In 1945, on behalf of the Flensburg government, Reichsprësident Karl Doënitz signed the Treaty of Rheims at U.S. General Dwight D. Eisenhower's headquarters in France and over 100,000 surrendered German soldiers were transferred to the Allied forces preparing for Operation Unthinkable, the surprise attack on the Soviet Union.
The Treaty of Rheims is signedThe death of Franklin D. Roosevelt on the eve of the Yalta Conference had brought to office a new President that shared Winston's Churchill plan to "impose upon Russia the will of the United States and the British Empire". Not only had Stalin refused to honour the guarantees for Polish independence that had forced Britain into the war, it also became evident that his ambition extended to the whole of Eastern Europe.
The main obstacle to Operation Unthinkable was removed on April 30th when Adolf Hitler suicided with General Patton's Third Army only two blocks from the the Reich Chancellery. Because of treachery in the Nazi High Command, Hitler had been forced to nominate the German Commander-in-Chief and Grand Admiral as his successor.
Karl Doenitz was a German naval Commander who served in the Imperial German Navy during World War I, commanded the German submarine fleet during World War II, and eventually was given control of the entire Kriegsmarine. These impeccable credentials enabled Doenitz to emerge as the new Hindenburg, a rallying point for central authority who could nevertheless distance himself from the defeated regime. And the Allies needed a unified nation in order to strike the Soviet Union.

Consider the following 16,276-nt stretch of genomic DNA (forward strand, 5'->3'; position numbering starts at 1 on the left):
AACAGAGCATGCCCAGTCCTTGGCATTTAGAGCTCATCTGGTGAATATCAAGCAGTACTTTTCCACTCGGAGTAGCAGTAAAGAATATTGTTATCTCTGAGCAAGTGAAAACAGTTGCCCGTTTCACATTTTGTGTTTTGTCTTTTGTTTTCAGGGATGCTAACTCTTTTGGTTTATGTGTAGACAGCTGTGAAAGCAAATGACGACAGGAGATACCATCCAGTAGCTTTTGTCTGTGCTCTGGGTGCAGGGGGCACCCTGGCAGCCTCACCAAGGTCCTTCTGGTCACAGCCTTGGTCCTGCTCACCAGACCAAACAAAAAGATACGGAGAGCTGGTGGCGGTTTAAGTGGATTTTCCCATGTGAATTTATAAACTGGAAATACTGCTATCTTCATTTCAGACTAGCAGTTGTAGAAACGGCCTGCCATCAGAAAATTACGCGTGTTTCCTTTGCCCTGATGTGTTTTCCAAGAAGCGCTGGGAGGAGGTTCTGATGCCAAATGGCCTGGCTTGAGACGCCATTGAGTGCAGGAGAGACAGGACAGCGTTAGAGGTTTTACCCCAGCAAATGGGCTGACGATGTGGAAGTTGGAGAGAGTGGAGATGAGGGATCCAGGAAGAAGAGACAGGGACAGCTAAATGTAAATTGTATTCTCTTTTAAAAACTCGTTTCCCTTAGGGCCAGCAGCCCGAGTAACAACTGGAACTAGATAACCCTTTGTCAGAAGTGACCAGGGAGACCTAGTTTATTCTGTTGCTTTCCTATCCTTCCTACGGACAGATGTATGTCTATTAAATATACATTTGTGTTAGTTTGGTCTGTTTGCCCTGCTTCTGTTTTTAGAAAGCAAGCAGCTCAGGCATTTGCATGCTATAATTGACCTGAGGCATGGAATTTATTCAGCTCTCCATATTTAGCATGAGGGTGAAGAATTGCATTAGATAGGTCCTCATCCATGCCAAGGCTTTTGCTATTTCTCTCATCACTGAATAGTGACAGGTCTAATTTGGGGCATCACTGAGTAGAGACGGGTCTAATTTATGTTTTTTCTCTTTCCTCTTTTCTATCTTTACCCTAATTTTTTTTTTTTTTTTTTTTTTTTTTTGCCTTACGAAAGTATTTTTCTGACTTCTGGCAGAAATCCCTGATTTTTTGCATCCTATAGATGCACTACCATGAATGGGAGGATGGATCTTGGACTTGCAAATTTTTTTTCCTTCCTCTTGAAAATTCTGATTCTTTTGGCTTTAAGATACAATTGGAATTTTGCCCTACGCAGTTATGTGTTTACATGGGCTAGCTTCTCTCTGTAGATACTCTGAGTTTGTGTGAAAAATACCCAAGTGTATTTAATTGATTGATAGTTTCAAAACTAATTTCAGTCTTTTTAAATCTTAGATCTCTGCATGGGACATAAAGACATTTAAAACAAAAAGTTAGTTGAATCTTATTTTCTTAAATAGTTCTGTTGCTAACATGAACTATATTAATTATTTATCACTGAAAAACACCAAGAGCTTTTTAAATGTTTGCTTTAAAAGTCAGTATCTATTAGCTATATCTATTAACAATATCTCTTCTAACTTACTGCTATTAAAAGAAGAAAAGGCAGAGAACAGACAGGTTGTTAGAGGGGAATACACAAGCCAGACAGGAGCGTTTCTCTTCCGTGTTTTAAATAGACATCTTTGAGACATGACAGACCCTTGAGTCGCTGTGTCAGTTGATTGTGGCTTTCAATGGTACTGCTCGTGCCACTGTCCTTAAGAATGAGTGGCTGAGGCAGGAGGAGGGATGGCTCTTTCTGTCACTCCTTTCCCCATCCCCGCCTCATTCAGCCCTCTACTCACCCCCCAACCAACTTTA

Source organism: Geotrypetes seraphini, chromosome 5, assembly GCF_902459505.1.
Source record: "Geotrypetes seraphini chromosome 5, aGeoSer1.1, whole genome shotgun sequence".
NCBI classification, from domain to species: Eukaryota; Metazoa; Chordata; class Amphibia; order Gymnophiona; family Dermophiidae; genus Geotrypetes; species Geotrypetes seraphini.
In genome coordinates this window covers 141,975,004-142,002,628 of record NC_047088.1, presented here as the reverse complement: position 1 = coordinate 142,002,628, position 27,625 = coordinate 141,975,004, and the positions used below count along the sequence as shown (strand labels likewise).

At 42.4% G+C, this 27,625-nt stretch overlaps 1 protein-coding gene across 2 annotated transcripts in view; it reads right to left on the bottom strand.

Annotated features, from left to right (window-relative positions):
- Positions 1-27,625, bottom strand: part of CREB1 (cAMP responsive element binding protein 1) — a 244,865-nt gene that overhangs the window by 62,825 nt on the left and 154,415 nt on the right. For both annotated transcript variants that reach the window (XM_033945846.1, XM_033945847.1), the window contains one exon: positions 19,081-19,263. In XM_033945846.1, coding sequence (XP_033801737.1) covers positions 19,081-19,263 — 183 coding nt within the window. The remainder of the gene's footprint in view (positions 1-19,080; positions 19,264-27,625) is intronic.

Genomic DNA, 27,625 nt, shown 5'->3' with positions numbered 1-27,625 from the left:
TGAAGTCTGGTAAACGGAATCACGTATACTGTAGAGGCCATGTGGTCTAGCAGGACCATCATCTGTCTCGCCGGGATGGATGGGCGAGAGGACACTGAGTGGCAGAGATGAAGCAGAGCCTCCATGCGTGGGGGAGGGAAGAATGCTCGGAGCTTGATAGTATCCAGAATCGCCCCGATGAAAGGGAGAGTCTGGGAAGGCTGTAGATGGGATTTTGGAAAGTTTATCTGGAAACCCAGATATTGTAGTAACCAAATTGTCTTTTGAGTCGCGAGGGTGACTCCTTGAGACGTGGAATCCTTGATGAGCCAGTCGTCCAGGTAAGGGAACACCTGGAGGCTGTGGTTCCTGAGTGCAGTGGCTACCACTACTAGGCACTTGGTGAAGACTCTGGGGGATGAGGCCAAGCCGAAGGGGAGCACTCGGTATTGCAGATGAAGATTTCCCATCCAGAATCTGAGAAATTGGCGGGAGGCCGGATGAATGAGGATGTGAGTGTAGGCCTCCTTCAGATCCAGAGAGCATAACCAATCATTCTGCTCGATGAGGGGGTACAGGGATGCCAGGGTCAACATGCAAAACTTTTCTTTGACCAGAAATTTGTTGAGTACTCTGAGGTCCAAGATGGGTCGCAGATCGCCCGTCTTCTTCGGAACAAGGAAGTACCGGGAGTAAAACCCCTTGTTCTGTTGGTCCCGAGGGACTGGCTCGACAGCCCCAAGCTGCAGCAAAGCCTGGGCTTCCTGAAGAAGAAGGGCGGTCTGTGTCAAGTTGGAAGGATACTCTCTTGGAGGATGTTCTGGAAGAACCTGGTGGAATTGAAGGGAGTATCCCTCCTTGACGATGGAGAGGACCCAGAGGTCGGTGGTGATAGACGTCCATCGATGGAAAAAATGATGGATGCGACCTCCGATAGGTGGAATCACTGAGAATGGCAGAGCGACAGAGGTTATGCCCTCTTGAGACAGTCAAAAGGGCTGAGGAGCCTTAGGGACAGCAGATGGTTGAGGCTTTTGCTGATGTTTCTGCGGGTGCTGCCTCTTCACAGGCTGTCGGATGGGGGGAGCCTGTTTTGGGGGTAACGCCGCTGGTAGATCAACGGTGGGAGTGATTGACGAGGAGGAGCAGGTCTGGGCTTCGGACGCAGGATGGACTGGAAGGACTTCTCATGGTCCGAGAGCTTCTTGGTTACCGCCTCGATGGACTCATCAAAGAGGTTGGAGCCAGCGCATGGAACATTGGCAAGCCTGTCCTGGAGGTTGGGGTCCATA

And quickly, too. Any quick success from Operation Unthinkable would be due to surprise alone. If a quick success could not be obtained before the onset of winter the assessment was that the Allies would be committed to a total war which would be protracted (in a report of 22 May 1945 an offensive operation was deemed "hazardous").